2.2. Study Instruments

A semi-structured interview guide was utilized and was verified by experts from medical sociology and epidemiology. Participants were invited to share their experiences of violence with their previous or current partners, their stories of different intimate partner violence in their relationships, and barriers in reporting to health providers in seeking help or support. Health providers were asked to share their knowledge about various interventions/support given to survivors of SGBV, the challenges they faced in providing adequate support to the survivors, and their perception on the inadequacy of the health system to give the support necessary to AYW survivors. Interviews were complemented by the observations from health providers at primary healthcare centers by an analysis of center and facility protocols for violence.

2.3. Study Setting and Recruitment Procedure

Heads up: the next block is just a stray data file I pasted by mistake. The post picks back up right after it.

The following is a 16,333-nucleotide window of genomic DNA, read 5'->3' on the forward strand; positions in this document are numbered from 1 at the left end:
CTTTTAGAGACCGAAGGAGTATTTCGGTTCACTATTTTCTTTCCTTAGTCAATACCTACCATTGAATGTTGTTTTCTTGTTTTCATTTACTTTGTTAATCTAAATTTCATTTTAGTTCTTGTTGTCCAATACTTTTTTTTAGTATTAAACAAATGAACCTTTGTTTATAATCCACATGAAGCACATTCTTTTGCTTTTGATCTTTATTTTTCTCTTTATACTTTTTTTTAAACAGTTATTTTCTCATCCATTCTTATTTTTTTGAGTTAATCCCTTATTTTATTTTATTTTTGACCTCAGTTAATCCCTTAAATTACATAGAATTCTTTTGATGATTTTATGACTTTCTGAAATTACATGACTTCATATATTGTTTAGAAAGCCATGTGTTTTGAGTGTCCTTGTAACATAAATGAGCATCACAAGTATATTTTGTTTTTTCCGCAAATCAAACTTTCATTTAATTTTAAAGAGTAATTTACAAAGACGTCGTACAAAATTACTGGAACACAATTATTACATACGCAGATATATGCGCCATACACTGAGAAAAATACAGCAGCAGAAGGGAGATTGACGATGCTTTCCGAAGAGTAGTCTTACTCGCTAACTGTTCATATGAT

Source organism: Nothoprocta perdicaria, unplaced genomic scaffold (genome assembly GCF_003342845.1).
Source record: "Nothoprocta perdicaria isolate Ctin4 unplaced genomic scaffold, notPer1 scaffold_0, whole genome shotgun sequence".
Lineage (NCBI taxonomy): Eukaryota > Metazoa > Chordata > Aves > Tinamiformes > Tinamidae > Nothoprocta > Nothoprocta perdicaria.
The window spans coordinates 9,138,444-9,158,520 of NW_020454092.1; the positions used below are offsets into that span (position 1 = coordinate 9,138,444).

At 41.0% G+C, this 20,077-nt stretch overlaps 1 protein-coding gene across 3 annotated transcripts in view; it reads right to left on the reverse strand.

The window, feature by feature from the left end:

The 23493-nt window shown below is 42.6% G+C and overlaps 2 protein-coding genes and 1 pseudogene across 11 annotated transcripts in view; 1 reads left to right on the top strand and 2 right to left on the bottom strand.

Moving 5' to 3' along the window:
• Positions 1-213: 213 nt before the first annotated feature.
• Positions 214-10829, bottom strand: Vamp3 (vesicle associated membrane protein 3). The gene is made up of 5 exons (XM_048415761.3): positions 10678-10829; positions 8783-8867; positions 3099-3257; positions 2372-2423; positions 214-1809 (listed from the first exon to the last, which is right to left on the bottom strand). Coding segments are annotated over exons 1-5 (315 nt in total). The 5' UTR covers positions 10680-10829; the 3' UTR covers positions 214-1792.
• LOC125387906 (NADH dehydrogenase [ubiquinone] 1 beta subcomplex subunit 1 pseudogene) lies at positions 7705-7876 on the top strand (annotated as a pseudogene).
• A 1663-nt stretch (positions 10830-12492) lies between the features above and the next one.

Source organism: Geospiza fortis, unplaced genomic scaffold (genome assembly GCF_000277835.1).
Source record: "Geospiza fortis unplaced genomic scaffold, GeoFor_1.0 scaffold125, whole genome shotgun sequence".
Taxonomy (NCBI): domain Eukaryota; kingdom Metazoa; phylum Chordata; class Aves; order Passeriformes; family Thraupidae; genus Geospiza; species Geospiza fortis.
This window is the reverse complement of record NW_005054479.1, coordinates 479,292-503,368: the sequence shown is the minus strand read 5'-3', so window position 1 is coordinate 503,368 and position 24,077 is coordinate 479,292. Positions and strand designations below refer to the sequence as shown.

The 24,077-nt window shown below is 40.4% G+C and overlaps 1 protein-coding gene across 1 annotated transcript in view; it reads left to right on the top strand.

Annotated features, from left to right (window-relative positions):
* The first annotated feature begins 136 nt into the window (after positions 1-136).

The study was conducted in the informal settings of two major metropolitan cities of Lagos and Ibadan in Nigeria from January to June 2021. Lagos is the biggest metropolitan city with a population projected at 9 million, and Ibadan’s population was projected at 3,565,108, making it the third largest metropolitan city as of 2022 [36]. They are the major cities in the Southwest of Nigeria with the largest low-income settlements. In 2022, the low-income population in Nigeria was estimated to be 55% of the total population [37], the local government areas (LGA) in both locations of the study were identified as major low-income areas in Southwest Nigeria. The study locations are characterized as having poor social and health infrastructures. The first author spent time in the two sites before the study to familiarize herself with the location and to gain trust of the residents. The AYW for FGD sessions were recruited through health providers and community leaders. Due to the sensitive nature of the topic for the interviews, most of the survivors who had experienced any form of violence in the past were recruited using a snowball method; others were also referred to the study team through the health providers. Snowball sampling is a non-probability sampling method where new units are recruited by other units to form part of the sample. This method is used when working with a population that is difficult to access, such as the participants of this study (survivors of SGBV). After the first respondent was recruited, she helped to connect to her friend who had experienced SGBV; the link continued till saturation was reached. The study team informed them about the study and asked them whether they were interested in sharing their experiences before the interview.